Matthew C. Fenton III, a World War II and Korean War veteran who was owner of the Chesapeake Cadillac Co., died April 28 of complications from Parkinson’s disease at his home at the Brightwood retirement community in Lutherville.
“Matt was the epitome of a gentleman,” said Dr. William F. Fritz, a retired internist and longtime friend who lives in Riderwood. “He was soft-spoken, articulate and kind. He endured a long and debilitating illness with grace and courage, and possessed all of those qualities, and that’s what made him a valued friend to so many."
Matthew Clark Fenton III, son of Matthew C. Fenton, a Crosse & Blackwell salesman, and his wife, Beatrice Trail Fenton, a homemaker, was born in Baltimore and raised on Broxton Road in Homeland.
“Matt lived at 305 Broxton Road, and I was across the street at 304,” said Eugene “Gene” Litz, a Cross Keys resident. “Our mothers were in the same garden club, and when they went to meetings we were put in the same crib, so I’ve known Matt since we were 2.”
Mr. Fenton attended the Polytechnic Institute and McDonogh School before graduating from the Gilman School in 1944.
“I was a half a year ahead of Matt at Poly and he didn’t like Poly, so he went to McDonogh, and he didn’t like that school, so one day he left and walked for hours all the way home from Owings Mills to Broxton Road,” Mr. Litz said. “Whenever Matt set his mind to something, there was no stopping him.”
Dr. Earl P. Galleher Jr., a retired urologist, was a Homeland neighbor and later a Gilman classmate.
“In the 1930s, my father built a house on St. Dunstans Road, and we were three houses away from Matt,” said Dr. Galleher, also a Brightwood resident. “We used to play football in his backyard, and then I lost touch with him for a few years, because we moved to Ruxton in 1938, and then I got to know him when he came to Gilman. We were in the same class.”
After graduating from Gilman, Mr. Fenton enlisted in the Army Air Corps and served in the waning days of World War II as an aviation mechanic.
Mr. Fenton’s lifelong love of aviation began when he was a teenager and he and a friend would ride their bikes from Homeland out to Smith Avenue to the old Curtiss-Wright Airport, near Pikesville, where they paid a pilot $10 to fly them around the city.
After the end of World War II, he entered the PLC program, the Marine Corps version of Army ROTC, at Dartmouth College, and after graduating in 1949 was commissioned a lieutenant and assigned to the 1st arm Division at Camp LeJeune in North Carolina.
He earned his pilot’s wings at the Pensacola Naval Air Station and was eventually stationed in Korea, where his squadron shared a mess with future astronaut John Glenn, family members said.
Because the truce was signed while he was in Korea, he never flew any combat missions. He eventually resigned his commission and returned to Baltimore.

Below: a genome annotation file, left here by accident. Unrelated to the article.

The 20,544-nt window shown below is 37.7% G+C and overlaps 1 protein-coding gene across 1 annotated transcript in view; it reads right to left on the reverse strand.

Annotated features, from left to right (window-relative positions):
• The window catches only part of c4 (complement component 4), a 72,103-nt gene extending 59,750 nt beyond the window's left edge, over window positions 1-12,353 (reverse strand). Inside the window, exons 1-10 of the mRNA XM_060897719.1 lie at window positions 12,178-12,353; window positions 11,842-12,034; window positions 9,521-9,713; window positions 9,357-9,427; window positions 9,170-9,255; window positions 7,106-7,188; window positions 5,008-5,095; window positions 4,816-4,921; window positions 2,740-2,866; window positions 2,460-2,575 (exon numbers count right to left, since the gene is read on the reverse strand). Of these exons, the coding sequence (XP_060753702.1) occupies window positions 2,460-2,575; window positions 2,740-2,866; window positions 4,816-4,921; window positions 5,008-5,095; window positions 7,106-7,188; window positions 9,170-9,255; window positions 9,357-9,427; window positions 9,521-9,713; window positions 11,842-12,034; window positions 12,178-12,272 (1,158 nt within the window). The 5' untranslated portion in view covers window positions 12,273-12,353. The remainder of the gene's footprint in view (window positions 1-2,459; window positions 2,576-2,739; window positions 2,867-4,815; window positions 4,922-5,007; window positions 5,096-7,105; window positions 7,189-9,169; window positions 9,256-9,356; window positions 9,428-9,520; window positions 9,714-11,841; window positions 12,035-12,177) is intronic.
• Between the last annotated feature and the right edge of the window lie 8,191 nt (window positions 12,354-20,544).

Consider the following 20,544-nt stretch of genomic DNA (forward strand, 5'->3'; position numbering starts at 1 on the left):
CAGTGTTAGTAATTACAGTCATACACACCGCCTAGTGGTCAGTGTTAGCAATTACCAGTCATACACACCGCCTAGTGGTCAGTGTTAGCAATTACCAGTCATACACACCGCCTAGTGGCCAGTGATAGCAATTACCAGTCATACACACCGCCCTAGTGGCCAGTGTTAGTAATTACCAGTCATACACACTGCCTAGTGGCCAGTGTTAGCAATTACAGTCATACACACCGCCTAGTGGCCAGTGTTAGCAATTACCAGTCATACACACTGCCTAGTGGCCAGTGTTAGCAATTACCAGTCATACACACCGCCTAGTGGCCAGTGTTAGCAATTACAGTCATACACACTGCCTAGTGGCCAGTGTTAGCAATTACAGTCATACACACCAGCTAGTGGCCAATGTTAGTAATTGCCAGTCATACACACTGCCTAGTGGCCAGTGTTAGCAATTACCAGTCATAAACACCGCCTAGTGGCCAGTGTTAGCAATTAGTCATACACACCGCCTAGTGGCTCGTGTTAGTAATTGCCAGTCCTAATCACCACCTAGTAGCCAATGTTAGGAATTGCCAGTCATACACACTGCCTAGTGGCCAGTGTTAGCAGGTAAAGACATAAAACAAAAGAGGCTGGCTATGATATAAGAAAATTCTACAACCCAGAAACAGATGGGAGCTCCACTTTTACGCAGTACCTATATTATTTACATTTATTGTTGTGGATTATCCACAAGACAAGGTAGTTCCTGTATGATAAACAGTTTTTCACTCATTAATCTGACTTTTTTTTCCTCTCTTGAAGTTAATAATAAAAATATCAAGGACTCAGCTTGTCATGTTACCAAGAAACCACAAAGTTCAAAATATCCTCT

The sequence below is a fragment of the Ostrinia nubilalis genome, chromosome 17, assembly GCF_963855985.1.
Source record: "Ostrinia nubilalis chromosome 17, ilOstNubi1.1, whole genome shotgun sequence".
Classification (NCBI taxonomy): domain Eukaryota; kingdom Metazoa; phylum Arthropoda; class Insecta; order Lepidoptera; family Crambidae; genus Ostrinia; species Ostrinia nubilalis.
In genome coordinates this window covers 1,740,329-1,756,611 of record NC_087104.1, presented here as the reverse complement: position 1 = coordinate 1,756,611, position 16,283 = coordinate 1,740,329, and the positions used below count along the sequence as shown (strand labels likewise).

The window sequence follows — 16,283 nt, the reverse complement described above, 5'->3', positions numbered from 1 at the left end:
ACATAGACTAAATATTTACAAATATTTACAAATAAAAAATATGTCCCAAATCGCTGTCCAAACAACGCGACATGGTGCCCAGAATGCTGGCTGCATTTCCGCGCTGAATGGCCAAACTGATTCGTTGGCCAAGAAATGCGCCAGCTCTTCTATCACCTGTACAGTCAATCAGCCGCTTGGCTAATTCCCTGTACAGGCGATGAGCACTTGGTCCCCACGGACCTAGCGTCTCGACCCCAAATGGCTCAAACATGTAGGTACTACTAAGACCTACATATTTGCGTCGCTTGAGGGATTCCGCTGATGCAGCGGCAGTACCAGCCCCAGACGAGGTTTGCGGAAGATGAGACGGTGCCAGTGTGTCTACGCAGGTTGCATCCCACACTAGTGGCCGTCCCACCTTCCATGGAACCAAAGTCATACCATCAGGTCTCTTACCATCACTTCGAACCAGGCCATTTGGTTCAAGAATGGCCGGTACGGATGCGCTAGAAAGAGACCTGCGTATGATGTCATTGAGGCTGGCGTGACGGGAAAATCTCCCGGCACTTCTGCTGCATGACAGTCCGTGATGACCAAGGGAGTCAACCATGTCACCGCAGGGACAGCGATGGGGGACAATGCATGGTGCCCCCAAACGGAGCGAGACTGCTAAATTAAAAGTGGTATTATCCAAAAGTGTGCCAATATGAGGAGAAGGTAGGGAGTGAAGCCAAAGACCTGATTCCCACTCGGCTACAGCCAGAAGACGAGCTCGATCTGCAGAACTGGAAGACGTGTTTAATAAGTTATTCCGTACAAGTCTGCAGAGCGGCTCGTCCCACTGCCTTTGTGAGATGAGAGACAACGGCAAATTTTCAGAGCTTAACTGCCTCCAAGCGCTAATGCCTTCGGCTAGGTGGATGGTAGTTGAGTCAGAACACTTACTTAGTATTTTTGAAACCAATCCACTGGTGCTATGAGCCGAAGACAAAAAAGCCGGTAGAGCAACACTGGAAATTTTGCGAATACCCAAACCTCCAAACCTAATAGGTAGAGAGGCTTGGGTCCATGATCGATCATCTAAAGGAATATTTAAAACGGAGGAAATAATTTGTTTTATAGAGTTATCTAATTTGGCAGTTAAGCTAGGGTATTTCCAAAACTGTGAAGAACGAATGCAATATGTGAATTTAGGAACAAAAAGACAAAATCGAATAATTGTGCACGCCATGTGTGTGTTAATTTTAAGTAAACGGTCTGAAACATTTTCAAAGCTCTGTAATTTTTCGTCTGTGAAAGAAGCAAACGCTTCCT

In 1954, he went to work for the Chesapeake Cadillac Co. on North Charles Street, which was established by an uncle, Foster Fenton. He worked in all of the various departments in the dealership and furthered his knowledge of the automotive business by attending the General Motors Academy in Flint, Michigan.
He eventually purchased the dealership, which he owned and operated until selling in 1986.
Mr. Fenton purchased a Beechcraft Bonanza airplane for company use, and after selling the business purchased a single-engine Mooney.
“One of his favorite sayings was ‘There are old pilots, and there are bold pilots. But there are no old bold pilots,' ” his son, Matthew C. Fenton IV of Bolton Hill, wrote in a biographical profile of his father.
“He was a quiet man who listened to everyone and then he had his say. He was very bright, not aggressive, but not afraid of putting his two cents in a conversation,” Mr. Litz said, adding, “He was a very nice person, and Matt was the last friend of my youth.”
He continued flying for years until he had to give up his pilot’s license because of a heart condition. He then became an avid golfer.
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Mr. Fenton was a member of the board of Provident Savings Bank, Muscular Dystrophy Association, Fairhaven Retirement Community in Sykesville and the Dartmouth College Alumni Council.
He was a communicant of St. David Episcopal Church in Roland Park, where he was a vestryman, and was later a member of Holy Comforter Episcopal Church in Lutherville, where served as junior warden.
Mr. Fenton lived in his retirement in Bonita Springs, Florida, before moving to Brightwood nine years ago.
“In recent days I checked my Gilman yearbook from the Class of 1944, and under Matt’s photograph is this quote," said Dr. Galleher, who is now the lone surviving member of the class. “'The mildest manners with the bravest mind.' It is from [Alexander] Pope, and that designation fit Matt throughout his entire life, and that’s the way I like thinking of him.”
In addition to his wife and son, Mr. Fenton is survived by a daughter, Sally Douglas Hahn of Briarcliff Manor, New York; a brother, Thomas T. Fenton, a former Evening Sun reporter who was later CBS London bureau chief, now living in New York City; and five grandchildren.